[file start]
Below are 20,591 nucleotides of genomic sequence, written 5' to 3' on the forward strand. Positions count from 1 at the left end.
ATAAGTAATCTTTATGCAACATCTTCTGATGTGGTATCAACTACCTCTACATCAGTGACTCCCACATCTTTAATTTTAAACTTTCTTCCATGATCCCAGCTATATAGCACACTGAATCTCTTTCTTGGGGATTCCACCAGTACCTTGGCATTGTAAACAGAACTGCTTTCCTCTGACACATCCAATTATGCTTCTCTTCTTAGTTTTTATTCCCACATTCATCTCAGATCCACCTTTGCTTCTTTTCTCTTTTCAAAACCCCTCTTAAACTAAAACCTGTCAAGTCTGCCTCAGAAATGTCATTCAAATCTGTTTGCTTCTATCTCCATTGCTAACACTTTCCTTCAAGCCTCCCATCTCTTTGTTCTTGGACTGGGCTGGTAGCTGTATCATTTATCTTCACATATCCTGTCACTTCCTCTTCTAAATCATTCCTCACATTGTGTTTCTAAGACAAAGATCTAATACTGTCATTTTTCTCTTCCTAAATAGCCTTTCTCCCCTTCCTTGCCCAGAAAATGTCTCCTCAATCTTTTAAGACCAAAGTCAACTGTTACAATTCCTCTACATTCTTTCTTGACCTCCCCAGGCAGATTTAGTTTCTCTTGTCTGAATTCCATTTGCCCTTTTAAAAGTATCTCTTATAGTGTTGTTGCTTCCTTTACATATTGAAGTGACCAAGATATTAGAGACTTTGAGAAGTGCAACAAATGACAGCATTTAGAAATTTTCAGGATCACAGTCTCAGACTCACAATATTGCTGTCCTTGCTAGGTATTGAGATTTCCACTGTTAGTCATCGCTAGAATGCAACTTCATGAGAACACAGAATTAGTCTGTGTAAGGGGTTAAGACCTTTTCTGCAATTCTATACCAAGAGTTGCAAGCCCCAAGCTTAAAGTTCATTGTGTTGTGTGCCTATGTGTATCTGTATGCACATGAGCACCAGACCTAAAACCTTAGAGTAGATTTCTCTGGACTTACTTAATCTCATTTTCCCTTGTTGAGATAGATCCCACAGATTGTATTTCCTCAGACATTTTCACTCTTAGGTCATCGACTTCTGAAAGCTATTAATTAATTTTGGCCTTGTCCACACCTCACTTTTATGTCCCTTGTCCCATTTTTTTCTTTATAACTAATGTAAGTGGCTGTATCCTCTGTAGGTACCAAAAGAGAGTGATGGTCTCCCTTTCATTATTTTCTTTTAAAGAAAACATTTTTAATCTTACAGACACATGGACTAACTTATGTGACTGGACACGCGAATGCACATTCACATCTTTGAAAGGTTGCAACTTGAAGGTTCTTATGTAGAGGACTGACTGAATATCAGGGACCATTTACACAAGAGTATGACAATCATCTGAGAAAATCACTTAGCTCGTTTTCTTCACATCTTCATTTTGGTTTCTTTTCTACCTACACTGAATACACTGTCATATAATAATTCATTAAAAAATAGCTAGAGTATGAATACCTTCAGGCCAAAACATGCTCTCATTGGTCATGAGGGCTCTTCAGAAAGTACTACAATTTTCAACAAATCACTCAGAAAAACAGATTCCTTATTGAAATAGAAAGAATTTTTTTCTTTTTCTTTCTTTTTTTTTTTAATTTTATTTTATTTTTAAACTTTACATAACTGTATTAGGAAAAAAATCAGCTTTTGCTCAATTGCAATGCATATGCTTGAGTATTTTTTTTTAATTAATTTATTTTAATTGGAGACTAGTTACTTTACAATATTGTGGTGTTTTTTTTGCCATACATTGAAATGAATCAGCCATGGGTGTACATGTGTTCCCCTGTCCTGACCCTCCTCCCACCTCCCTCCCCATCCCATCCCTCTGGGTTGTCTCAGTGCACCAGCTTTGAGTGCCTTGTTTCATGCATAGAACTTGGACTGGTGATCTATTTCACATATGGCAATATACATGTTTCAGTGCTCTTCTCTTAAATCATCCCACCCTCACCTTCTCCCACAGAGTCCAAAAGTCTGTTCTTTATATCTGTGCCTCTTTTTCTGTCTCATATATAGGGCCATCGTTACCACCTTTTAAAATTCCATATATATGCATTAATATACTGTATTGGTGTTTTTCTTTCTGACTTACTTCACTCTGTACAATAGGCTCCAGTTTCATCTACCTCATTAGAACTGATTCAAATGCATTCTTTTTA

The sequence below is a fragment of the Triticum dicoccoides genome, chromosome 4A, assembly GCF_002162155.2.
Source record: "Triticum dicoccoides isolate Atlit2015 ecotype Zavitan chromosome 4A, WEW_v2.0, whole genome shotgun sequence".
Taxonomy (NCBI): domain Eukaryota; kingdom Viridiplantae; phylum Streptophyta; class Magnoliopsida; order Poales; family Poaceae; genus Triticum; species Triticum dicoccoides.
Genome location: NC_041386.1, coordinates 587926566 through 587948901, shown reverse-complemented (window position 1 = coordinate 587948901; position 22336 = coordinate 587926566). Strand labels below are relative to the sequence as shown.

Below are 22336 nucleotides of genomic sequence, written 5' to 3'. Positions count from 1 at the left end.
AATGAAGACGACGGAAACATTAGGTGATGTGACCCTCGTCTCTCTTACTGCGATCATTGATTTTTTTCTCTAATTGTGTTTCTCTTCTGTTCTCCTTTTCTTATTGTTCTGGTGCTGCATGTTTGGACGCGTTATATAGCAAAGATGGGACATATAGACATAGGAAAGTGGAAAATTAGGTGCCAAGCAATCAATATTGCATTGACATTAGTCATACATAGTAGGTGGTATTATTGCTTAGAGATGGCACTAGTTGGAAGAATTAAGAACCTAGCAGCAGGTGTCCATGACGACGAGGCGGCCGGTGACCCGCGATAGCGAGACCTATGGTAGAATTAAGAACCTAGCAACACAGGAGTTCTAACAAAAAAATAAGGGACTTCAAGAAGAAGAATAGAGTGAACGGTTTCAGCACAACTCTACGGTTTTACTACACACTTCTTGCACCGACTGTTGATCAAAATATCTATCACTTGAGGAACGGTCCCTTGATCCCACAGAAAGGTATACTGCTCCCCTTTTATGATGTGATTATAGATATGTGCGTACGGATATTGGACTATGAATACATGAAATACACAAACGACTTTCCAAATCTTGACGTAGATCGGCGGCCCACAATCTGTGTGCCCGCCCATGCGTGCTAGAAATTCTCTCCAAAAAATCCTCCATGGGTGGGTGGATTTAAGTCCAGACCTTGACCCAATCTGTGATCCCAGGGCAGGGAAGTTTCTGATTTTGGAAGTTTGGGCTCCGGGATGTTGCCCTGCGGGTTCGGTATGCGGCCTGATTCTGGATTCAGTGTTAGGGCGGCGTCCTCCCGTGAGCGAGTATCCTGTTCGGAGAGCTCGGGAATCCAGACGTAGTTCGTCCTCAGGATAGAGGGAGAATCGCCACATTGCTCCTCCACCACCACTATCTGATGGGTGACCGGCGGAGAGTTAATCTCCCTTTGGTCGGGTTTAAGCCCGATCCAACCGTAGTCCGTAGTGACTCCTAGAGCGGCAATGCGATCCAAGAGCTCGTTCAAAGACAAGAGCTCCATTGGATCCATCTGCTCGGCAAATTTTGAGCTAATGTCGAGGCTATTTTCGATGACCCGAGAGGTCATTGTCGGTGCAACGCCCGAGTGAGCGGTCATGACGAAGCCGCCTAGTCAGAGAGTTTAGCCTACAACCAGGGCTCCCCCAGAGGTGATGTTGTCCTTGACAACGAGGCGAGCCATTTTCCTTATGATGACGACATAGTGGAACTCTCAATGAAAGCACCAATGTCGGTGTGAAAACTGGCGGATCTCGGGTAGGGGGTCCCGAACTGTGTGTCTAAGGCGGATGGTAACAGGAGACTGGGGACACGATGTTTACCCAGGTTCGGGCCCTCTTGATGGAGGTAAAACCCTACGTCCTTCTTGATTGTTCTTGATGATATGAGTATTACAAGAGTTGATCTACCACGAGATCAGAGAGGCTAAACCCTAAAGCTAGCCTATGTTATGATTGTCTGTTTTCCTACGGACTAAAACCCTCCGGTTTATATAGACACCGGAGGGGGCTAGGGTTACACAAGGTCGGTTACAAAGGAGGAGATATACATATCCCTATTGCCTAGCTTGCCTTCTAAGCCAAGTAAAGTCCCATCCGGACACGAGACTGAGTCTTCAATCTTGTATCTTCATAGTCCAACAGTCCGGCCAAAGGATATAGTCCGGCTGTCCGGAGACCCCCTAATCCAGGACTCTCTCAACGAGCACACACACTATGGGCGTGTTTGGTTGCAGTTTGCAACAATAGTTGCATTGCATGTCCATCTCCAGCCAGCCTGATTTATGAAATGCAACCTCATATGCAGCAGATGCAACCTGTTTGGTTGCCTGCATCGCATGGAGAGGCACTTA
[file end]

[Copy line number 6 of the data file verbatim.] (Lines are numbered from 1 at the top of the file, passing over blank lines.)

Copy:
Genome location: NC_041386.1, coordinates 587926566 through 587948901, shown reverse-complemented (window position 1 = coordinate 587948901; position 22336 = coordinate 587926566). Strand labels below are relative to the sequence as shown.